Non-Traditional Alternatives

My novel (the first book of a trilogy) has been out on query for months now. I’ve gone through a list of agencies and am now trying publishing houses that don’t require representation. I also want to try a few small presses and see what they can do for me. But I have to admit that the idea of self-publishing has begun to shine a little brighter in the realm of possibilities. The old, dated stigma of self-publishing has begun to fall away and works like The Martian are coming into their own with notice by Big Names in the industry.

Because the digital age has opened new doors into publishing opportunities, getting your work into print is no longer an either/or matter – either you bend your work to the idiosyncracies of the mass market demand or you remain anonymous. That’s definitely a good thing for those of us who hope to make our stories/novels/essays available to the general public. These days there are many evolving trends in the business, tides in the workflow that change on a regular basis. It’s almost a full-time job just keeping up with the latest news.

Unfortunately, the alternative routes to publication are fraught with risk. There are so many writers with the same strong desire to publish, the fields are ripe for scammers who will promise you publication and recognition just to get you to empty your wallet. Many of these companies have zero interest in getting your work out there, only 100% interest in paying themselves.

Work smart. Stay informed. Don’t jump on the first deal you find. Look around at all your available options before you even think about signing anything. Decide what kind of arrangement you will seek and/or settle for, and what sort of house or service is best for your particular project. Then, do your homework! Research the companies that catch your eye. Stay tuned to writers’ support sites whose job is not to sell you a service, but to keep scammers from giving you the business. WriterBeware (a service of the Science Fiction and Fantasy Writers of America), is one of these. Their site lists a few alternatives to traditional publishing, as well as the red flags that should put your hackles up when researching their services. Fee-based publication is one of those to approach with caution. Some of these companies are legitimate, but the ones that aren’t are plentiful.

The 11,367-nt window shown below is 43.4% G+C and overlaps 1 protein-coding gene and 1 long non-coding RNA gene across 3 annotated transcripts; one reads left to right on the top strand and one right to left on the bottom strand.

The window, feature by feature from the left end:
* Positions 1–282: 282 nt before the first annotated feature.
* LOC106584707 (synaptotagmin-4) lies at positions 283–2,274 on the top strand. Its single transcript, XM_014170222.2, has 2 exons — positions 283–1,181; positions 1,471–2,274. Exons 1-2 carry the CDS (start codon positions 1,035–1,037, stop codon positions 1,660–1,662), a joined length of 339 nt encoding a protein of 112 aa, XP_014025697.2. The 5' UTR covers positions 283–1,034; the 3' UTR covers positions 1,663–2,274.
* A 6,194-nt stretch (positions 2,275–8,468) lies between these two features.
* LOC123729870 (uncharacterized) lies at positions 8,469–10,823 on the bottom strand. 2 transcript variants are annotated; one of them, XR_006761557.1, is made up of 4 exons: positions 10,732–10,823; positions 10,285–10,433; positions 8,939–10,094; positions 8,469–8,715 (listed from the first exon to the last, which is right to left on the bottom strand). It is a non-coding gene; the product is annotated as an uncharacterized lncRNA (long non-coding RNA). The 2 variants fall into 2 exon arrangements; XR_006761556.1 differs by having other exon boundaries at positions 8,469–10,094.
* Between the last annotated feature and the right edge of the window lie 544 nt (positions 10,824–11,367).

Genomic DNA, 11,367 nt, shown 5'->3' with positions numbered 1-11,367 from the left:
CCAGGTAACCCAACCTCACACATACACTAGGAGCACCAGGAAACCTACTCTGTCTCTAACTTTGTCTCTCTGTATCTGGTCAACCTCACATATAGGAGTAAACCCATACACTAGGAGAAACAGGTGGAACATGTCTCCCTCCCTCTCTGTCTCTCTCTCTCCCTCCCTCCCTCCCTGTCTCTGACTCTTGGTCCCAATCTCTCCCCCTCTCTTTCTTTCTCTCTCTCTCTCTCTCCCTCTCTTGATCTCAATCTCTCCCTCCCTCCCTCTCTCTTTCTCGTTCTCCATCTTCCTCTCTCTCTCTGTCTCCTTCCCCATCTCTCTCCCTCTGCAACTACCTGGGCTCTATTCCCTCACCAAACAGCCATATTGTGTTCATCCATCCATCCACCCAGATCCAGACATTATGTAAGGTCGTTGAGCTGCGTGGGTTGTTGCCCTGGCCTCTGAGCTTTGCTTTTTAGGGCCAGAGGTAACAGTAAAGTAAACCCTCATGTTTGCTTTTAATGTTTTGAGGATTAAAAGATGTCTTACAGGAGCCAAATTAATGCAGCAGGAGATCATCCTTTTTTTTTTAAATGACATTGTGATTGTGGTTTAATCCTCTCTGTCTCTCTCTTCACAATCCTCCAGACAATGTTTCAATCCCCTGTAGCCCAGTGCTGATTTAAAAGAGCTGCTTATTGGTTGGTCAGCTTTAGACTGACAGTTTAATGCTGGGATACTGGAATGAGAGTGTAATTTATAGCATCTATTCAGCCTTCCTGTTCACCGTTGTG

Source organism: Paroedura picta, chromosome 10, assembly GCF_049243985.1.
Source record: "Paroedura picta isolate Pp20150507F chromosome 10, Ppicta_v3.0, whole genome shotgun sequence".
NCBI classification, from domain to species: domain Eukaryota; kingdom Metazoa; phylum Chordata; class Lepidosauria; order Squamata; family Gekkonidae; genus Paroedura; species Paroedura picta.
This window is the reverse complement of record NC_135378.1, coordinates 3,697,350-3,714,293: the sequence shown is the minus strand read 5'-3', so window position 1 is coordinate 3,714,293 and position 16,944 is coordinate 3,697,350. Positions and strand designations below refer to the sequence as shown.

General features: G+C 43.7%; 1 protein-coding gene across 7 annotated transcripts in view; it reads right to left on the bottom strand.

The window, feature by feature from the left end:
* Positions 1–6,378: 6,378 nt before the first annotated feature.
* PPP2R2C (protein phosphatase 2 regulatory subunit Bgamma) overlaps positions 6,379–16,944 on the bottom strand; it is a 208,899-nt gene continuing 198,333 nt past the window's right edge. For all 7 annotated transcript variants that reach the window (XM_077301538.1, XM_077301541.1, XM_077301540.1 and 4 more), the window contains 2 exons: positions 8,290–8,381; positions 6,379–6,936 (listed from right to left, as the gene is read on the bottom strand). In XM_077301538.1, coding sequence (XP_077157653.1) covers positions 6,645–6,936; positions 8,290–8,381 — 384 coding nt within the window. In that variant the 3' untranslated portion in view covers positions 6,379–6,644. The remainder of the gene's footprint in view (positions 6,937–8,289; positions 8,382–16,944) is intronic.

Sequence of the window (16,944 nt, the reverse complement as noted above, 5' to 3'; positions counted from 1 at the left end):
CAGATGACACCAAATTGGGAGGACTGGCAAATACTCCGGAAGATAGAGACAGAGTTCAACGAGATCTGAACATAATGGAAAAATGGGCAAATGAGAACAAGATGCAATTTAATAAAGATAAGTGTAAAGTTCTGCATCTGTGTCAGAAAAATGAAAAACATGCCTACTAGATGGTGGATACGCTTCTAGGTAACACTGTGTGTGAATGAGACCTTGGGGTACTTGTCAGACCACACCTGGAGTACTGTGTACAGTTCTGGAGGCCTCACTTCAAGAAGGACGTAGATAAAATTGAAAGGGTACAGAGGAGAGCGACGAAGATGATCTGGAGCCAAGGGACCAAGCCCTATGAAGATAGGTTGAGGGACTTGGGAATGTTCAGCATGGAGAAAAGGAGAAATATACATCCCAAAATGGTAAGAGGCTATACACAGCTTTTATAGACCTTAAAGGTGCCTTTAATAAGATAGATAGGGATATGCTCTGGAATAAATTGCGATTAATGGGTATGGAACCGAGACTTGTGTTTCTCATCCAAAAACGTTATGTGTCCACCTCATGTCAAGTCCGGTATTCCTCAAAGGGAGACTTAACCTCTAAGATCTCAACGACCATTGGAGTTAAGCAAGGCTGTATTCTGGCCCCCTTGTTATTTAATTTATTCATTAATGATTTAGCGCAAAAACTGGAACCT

Keep in mind as a starting point for your research that traditional publishers do not charge the writer for any part of the publishing process. On the contrary, they purchase certain rights with regard to the author’s project. They pay the writer, not the other way around. Of course, the traditional (or legacy) route can afford to be very selective. If you’re like me, and you’ve queried so many agents or houses you’ve had to keep a database to track them all, you know it’s difficult at best to get a publishing deal with a traditional house, especially the large ones. In addition, not every traditional publishing house is author-friendly for us newcomers.

On the other hand, vanity publishers make no bones about the fact that they charge the author, sometimes exorbitant fees, to produce a book. Their profit comes mainly from the authors, not book sales. Further, the price the writer pays is not only counted in dollars and cents. For example, they often contract rights on an exclusive basis, which means if the writer finds a better deal elsewhere, they’ll be out of luck. WriterBeware has a list of scamming vanity publishers who’ve been in the news. Read it. Bookmark it. You’ll want to refer back to stay on top of whatever new names these bozos are using today.